Better off dead
For better or worse, I didn’t know what I was getting into with 7 Days to Die.
I had heard that name before, and I was aware that it was a popular sandbox zombie survival game on Steam Early Access, but that’s it. Prior to news that Telltale would be publishing the title on PlayStation 4 and Xbox One, I’m not sure I had ever seen footage, much less a proper screenshot.
My first go at 7 Days to Die was, to put it politely, jarring.
7 Days to Die (PC, PS4, Xbox One [reviewed])
Developer: The Fun Pimps, Iron Galaxy
Publisher: Telltale Publishing (consoles), The Fun Pimps (PC)
Released: June 28, 2016 (consoles), December 13, 2013 (PC)
MSRP: $29.99 (consoles), $24.99 (PC)
Dumped into a laughably lo-fi Arizona desert and told to repeatedly punch branches and grass for crafting materials, with no real story to serve as a motivating force, I got to work.
I fashioned a crude axe to speed up the tree chopping and rock smashing, as you do. I rummaged through trash heaps for old-but-not-too-old sandwiches to ward off hunger, scoured the plains for precious bird nests to fashion arrows, and plucked yucca fruit to make juice to try and get my body temperature down from, uh, 130°F. That sort of stuff. If you’ve played any sandbox game in the past several years — particularly work-in-progress ones on PC — you know the basic gameplay loop.
For as much as 7 Days to Die is spoken about as a zombie game, the real killer, at least in my experience, is basic human survival. With even modest supplies, the average zombie is too slow, stupid, or glitchy to put up a serious fight. This is balanced somewhat by their lethality in groups and the game’s wonky, unwieldy, wholly unsatisfying melee combat and shooting which help make engagements more threatening than they otherwise would be if you could reliably aim.
Similarly, the PC-centric user interface and dreaded on-screen cursor are not really something you can mess with while infected are nearby. If your weapon breaks and you don’t have a backup on standby, you’re gonna need to hoof it, stop, and quickly try to build another club or bow or what have you and get it into your active inventory. Even when utilizing gamepad shortcuts, this process is a hassle.
Most of the experience involves roaming for supply drops or scouting out abandoned buildings, and either killing the odd zombie along the way or running until your stamina gives out. You’ll find new crafting recipes for more advanced armor and weaponry, and there’s also some RPG progression with an unnecessarily large number of skills to pour points into or increase naturally by playing à la Skyrim.
Other than that, it’s a self-motivated grind to stockpile materials so you can build a home from scratch or improve an existing one. If it sounds like that’d get dull before long, you are correct, though playing with other people (online or in split-screen) does help to some extent. There are also a range of world-state options to tinker with like day length, loot abundance, and enemy spawn rates, and there’s a “creative” mode with everything unlocked for screwing around. Generally speaking, this is a game where you make your own fun; the simulation isn’t deep enough and the story is too non-existent.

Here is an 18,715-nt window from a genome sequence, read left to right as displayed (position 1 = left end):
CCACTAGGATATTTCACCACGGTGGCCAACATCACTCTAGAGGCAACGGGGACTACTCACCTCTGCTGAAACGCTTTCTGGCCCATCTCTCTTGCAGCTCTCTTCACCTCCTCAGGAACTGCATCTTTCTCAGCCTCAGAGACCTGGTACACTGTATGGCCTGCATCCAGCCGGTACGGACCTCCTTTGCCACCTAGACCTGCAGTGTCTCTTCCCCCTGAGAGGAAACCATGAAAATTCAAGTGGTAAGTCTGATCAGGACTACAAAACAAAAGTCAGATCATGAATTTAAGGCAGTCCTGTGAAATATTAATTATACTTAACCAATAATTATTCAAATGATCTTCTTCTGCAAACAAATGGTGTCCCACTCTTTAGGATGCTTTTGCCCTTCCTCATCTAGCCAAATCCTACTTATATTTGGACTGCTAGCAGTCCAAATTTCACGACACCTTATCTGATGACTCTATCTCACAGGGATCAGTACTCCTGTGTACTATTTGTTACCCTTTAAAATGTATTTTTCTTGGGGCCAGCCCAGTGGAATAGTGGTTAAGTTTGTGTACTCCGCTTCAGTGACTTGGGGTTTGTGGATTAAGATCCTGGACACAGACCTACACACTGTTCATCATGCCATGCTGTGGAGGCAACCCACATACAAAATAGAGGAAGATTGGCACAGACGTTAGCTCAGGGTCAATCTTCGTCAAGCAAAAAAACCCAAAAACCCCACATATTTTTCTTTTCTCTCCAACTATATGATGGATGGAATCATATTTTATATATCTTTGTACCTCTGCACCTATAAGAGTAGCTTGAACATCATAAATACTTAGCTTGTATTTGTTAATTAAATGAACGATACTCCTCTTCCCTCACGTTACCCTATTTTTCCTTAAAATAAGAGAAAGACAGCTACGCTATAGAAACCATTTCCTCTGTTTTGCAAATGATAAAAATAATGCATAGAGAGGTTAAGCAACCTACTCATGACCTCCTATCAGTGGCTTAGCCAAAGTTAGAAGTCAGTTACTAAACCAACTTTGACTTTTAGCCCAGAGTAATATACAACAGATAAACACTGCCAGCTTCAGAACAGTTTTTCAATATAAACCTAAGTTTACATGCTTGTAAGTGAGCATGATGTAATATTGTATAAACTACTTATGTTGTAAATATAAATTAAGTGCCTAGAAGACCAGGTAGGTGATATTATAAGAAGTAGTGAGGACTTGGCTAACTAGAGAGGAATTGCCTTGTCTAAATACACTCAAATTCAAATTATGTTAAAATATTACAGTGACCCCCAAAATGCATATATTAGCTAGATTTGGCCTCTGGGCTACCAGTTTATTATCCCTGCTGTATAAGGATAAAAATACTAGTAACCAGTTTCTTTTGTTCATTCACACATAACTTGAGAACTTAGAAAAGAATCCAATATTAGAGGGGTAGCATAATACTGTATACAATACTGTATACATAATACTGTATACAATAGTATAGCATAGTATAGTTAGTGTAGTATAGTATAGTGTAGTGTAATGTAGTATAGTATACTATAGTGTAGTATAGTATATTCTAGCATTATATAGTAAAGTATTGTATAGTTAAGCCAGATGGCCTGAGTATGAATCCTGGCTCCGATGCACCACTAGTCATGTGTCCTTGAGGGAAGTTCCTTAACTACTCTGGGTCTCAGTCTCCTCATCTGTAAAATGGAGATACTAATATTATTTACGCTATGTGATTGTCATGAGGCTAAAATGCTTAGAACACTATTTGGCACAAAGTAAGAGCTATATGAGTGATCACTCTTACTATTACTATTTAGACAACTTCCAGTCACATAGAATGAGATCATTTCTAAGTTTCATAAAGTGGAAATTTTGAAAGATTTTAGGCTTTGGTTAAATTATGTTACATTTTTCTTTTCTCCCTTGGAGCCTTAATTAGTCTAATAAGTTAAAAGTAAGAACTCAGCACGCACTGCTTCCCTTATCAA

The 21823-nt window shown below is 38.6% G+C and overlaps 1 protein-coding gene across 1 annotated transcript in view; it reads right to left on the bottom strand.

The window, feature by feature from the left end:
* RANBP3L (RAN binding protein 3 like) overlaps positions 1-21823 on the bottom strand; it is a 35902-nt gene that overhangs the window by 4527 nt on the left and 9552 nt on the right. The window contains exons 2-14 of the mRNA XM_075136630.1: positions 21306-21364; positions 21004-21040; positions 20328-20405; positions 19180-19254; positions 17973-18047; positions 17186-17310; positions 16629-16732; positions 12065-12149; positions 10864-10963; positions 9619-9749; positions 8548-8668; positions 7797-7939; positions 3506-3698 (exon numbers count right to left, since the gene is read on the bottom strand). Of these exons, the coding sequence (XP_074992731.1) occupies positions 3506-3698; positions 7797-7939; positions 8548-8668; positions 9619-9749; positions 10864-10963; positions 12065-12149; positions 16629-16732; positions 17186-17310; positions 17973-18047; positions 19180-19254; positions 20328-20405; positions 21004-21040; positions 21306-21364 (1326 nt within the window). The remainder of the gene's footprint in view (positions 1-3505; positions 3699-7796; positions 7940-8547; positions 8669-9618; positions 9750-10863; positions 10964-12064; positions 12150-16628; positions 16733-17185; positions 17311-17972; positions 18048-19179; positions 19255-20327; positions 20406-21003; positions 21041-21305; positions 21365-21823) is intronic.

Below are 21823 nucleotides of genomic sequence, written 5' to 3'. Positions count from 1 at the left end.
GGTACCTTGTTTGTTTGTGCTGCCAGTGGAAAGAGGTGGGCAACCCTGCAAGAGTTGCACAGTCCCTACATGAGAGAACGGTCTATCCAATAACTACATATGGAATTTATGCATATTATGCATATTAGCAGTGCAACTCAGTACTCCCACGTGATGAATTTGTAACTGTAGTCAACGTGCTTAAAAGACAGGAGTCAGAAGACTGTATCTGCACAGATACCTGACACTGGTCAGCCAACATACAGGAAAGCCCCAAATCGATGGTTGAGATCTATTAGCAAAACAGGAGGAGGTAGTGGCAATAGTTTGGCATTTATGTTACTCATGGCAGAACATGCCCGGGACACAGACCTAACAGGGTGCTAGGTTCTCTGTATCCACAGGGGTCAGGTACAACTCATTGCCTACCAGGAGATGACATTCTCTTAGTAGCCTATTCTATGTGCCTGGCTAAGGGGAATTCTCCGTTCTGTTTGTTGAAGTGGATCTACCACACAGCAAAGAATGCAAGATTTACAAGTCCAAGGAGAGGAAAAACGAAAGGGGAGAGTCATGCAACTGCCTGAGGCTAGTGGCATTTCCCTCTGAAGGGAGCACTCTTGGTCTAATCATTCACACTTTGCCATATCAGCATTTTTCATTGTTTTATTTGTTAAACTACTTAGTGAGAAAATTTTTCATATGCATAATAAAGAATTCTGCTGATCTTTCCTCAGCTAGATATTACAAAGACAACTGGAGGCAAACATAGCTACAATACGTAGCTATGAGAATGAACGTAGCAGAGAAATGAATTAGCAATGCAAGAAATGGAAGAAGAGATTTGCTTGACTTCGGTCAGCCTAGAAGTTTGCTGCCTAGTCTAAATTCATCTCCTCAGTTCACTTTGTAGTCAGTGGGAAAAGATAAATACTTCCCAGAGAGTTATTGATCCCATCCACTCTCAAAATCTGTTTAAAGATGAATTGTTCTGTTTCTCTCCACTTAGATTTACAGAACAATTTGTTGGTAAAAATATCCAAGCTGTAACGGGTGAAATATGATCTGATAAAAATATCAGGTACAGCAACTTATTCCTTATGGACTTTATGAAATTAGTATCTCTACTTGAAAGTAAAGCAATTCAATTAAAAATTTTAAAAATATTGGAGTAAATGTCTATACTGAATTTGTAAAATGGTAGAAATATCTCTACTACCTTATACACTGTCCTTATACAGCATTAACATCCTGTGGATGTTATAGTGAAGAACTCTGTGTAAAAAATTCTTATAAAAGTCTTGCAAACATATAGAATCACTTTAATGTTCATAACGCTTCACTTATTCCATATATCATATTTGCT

If there’s one aspect of 7 Days to Die I did enjoy, it’s construction. I mean, the building system is nothing new or novel — you place down pieces that snap together, and whack ’em a bunch to fortify them — but it is surprisingly flexible and fleshed-out. And in the context of a game where a zombie horde comes to hunt you down every seven days, I became genuinely invested. My first attempt at living through the first week involved placing a hundred or so wooden spikes around my base’s perimeter and hiding out on the second story. It did not work. They (literally) clawed their way through the floor causing me to fall, panic, and accidentally run into some of the spikes. A huge failure, to be sure, but memorable.
This is a sandbox game through and through, and while it does some basic zombie-survival-fantasy things right — hence the traction it has gained on Steam Early Access, and the interest from Telltale as a publisher — it is largely disappointing. After earnestly going through the weekly cycle once alone and again in an online session (before being dropped because the host had left), I felt as if I had seen all I needed to. There just isn’t enough here to stay engaged, and what is here is dated and unpolished.
My fear is that the situation won’t improve fast enough, assuming it ever really does get better down the road. Despite its rough edges, the PC version has been successful for years now, and I have to imagine 7 Days to Die will also do well on consoles where competition among these types of sandbox survival experiences isn’t so fierce. With that in mind, it’s disappointing to see this sold on Xbox One and PS4 (with a retail release!) as if it is completed game. It clearly is not. After some substantial updates, I’d potentially want to give it another chance, but as is I wouldn’t want to spend another minute with it.
[This review is based on a retail build of the game provided by the publisher.]